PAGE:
Berry De Mey believes there are rules that can be tweaked to make judging “easier” and “less subjective.”
Pro bodybuilding in the IFBB has a strict set of rules and criteria that all competitors must abide by. These are the guidelines that help a bodybuilder understand what their goals should be to earn victory at a competition. But ultimately, behind all of the rules remains some level of subjectivity. An “aesthetic” body and a “conditioned physique” can fall within the eye of the beholder (within reason). This leads to fans, experts, and even sometimes athletes to disagree with judges decisions. In our latest GI Exclusive interview, Berry De Mey opens up on how he believes judging rules can be changed to help make pro bodybuilding less subjective.
Every sport has some element of subjectivity to it. There’s always a referee call that fans won’t agree with. And even times in sports with playback where a call is outright wrong – but the ref didn’t see the event from the right perspective. Some sports, like pro football allow for a flip on a ref’s call after playback. Others, like pro soccer, often don’t flip a ref’s call even if the video playback reveals error. To some degree, no sport can avoid subjectivity.
Bodybuilding faces this fact beyond those simple examples. Bodybuilding is about judging the look of a physique and not about scoring goals. This adds even more unavoidable subjectivity. But is it possible for the sport as we know it today to improve and avoid some of this pitfalls? Berry De Mey seems to think so. He thinks that the sport can always improve to help make the sport more transparent and, in some ways, remove more of the subjectivity from the sport.
To be clear, Berry De Mey doesn’t not fall into the camp of individuals who think that there are “politics” or conflicts of interest in the judging system. De Mey has never seen it himself and bodybuilding has given him an entire life and career. He’s grateful for it and sees no wrong-doing in the current set up of rules and judging.
That being said, because he is passionate about the sport, he is always open to seeing it improve. And while he has not experienced conflict of interest first hand – he’s also open to being somewhat naive to things happening behind the scenes. Or at the very least, he’s aware there are always some athletes or fans who disagree with the judges decision at a major pro bodybuilding show.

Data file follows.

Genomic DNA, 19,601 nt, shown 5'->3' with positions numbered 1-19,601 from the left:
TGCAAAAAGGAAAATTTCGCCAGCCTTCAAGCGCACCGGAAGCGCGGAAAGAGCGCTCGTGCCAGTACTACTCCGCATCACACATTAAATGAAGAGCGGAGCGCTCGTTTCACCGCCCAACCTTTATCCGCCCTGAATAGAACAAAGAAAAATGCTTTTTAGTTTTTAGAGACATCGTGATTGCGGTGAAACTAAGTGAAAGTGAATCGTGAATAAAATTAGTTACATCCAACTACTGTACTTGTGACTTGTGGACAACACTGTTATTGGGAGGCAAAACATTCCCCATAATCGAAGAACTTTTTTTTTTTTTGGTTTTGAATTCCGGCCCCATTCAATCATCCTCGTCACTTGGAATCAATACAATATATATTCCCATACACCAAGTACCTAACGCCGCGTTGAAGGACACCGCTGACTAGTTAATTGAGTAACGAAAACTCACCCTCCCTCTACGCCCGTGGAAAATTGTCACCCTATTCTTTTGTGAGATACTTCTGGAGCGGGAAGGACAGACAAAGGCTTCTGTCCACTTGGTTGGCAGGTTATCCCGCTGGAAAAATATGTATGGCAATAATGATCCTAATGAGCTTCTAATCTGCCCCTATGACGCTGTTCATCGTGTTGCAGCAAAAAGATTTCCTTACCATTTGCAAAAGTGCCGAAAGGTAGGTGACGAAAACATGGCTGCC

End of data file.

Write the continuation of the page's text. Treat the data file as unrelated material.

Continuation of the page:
Berry De Mey isn’t oblivious. He’s aware there will always be a bodybuilder unhappy with the results. It’s because they want to win and believe in themselves and their accomplishments. But De Mey is also aware that sometimes, bodybuilders are legitimately unsure why they lost. He’s been experiencing this first hand as he coaches Tavi Castro – a phenomenal Classic Physique bodybuilder who has struggled to earn his pro card.
Of course, there is always the possibility, no matter how good an athlete is, that there’s someone better. But in Berry De Mey’s eyes, Tavi Castro clearly has a physique that deserves a pro card and a place to compete amongst the world’s best. He thinks this, alongside other athletes and fans somewhat consistently disagreeing with judges results – means something can be improved to bring more clarity to everyone involved in the sport.
Berry De Mey doesn’t go into any specific detail on what could be changed. But he clearly states that he thinks there are clear measures that can be taken to “make judging easy.” He uses the word “transparency” to describe such changes. It would seem that De Mey believes that more clear and detailed scoring rules will leave less room for doubt among the fanbase, athlete base, and everyone involved in bodybuilding.
There’s no way to remove the subjectivity of this sport. Bodybuilding has been and always will be about judging the visual look of the human body. That can never be full objective. Berry De Mey is aware of this – but believes the pursuit of further improving the judging criteria might help lead to happier athletes and fans. Do you agree?
You can watch Berry De Mey’s full comments on training Tavi Castro and the transparency of judging in our latest GI Exclusive interview segment above.